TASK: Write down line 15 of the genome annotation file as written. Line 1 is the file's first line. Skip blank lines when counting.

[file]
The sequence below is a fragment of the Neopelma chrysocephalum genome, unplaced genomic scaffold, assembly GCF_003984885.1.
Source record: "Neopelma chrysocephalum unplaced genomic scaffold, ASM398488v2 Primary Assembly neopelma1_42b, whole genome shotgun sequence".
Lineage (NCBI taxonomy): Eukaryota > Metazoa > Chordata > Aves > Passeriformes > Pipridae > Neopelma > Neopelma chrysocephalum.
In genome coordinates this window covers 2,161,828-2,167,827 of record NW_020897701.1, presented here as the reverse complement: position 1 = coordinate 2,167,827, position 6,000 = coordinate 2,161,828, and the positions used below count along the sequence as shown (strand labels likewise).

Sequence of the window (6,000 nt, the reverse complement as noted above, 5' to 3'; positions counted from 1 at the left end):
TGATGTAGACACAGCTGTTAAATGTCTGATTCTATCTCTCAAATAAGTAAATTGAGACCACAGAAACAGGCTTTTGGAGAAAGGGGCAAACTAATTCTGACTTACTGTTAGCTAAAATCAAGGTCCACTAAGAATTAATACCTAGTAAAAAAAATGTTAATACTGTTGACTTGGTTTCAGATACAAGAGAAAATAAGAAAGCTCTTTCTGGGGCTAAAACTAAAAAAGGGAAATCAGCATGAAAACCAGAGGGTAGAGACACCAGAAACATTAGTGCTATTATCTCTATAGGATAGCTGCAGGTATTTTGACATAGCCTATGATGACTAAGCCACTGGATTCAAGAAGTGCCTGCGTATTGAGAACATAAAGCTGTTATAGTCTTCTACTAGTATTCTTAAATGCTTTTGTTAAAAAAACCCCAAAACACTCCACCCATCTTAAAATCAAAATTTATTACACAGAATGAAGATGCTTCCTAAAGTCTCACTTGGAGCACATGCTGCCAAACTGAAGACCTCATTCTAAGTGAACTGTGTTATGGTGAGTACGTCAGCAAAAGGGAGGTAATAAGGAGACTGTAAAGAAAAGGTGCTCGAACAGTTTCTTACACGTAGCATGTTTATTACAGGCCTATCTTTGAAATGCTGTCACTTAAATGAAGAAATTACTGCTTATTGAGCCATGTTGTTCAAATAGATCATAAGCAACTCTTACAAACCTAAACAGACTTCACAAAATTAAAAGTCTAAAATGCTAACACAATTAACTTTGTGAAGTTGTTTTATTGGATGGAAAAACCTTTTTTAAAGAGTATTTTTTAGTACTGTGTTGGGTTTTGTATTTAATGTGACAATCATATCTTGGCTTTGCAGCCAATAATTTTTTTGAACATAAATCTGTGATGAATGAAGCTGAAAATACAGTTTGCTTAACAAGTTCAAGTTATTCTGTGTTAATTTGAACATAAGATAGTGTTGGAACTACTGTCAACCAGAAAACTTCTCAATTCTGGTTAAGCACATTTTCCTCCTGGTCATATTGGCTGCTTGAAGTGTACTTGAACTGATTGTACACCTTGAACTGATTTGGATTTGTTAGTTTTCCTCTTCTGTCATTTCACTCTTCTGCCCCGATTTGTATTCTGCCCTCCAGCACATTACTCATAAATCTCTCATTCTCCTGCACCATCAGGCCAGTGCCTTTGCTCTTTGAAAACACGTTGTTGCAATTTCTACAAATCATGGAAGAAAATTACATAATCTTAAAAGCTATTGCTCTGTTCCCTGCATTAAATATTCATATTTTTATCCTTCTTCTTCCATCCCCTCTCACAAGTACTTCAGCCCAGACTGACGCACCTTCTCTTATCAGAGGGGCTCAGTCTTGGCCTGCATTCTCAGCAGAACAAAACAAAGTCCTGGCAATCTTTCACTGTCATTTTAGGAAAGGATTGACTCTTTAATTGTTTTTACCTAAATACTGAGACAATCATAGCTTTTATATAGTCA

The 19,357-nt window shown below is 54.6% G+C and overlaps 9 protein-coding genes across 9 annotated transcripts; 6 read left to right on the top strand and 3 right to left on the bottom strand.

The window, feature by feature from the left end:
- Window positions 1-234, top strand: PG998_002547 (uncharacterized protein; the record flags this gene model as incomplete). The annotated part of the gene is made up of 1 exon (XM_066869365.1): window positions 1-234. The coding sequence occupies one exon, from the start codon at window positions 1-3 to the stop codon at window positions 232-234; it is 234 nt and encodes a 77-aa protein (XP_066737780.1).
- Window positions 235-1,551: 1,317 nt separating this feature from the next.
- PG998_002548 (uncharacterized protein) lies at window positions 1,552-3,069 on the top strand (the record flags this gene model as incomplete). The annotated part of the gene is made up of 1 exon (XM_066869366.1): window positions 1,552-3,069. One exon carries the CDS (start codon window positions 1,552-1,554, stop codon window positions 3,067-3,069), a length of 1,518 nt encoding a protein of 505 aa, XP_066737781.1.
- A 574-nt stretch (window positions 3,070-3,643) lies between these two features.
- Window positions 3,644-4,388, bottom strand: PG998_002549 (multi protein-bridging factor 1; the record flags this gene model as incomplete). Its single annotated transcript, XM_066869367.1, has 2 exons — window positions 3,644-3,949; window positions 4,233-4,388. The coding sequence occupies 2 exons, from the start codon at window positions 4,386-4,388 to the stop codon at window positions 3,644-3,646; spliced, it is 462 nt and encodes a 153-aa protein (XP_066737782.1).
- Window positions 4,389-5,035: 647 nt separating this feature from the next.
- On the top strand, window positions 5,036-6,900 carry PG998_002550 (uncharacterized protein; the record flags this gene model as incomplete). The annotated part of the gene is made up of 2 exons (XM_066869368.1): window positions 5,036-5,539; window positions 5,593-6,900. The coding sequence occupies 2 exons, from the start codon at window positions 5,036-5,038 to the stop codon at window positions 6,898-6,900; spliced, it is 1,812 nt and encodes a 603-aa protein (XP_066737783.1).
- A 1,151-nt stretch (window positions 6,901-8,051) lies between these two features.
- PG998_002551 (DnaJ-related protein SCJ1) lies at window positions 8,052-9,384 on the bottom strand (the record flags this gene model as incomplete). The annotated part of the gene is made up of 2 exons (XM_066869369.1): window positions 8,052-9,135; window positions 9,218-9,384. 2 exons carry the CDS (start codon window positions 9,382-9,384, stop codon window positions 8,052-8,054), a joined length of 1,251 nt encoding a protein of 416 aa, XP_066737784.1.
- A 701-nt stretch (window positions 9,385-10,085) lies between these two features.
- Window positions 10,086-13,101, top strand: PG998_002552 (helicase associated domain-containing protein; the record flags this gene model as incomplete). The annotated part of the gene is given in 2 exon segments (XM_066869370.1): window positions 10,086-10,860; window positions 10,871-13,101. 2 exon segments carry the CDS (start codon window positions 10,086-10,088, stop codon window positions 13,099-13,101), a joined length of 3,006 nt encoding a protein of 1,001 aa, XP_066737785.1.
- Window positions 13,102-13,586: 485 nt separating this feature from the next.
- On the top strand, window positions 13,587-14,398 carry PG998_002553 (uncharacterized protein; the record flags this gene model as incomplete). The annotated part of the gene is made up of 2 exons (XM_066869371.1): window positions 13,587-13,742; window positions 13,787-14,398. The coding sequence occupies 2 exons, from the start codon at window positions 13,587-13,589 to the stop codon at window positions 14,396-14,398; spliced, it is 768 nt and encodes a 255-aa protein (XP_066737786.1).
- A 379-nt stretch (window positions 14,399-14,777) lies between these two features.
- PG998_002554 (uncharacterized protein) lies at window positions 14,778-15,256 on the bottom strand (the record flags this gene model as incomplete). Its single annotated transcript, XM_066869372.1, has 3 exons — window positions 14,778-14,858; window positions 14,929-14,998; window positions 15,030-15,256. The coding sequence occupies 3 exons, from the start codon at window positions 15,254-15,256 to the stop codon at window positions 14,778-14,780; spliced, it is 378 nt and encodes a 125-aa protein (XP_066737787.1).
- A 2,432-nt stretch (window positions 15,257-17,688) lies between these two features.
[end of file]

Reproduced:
- On the top strand, window positions 5,036-6,900 carry PG998_002550 (uncharacterized protein; the record flags this gene model as incomplete). The annotated part of the gene is made up of 2 exons (XM_066869368.1): window positions 5,036-5,539; window positions 5,593-6,900. The coding sequence occupies 2 exons, from the start codon at window positions 5,036-5,038 to the stop codon at window positions 6,898-6,900; spliced, it is 1,812 nt and encodes a 603-aa protein (XP_066737783.1).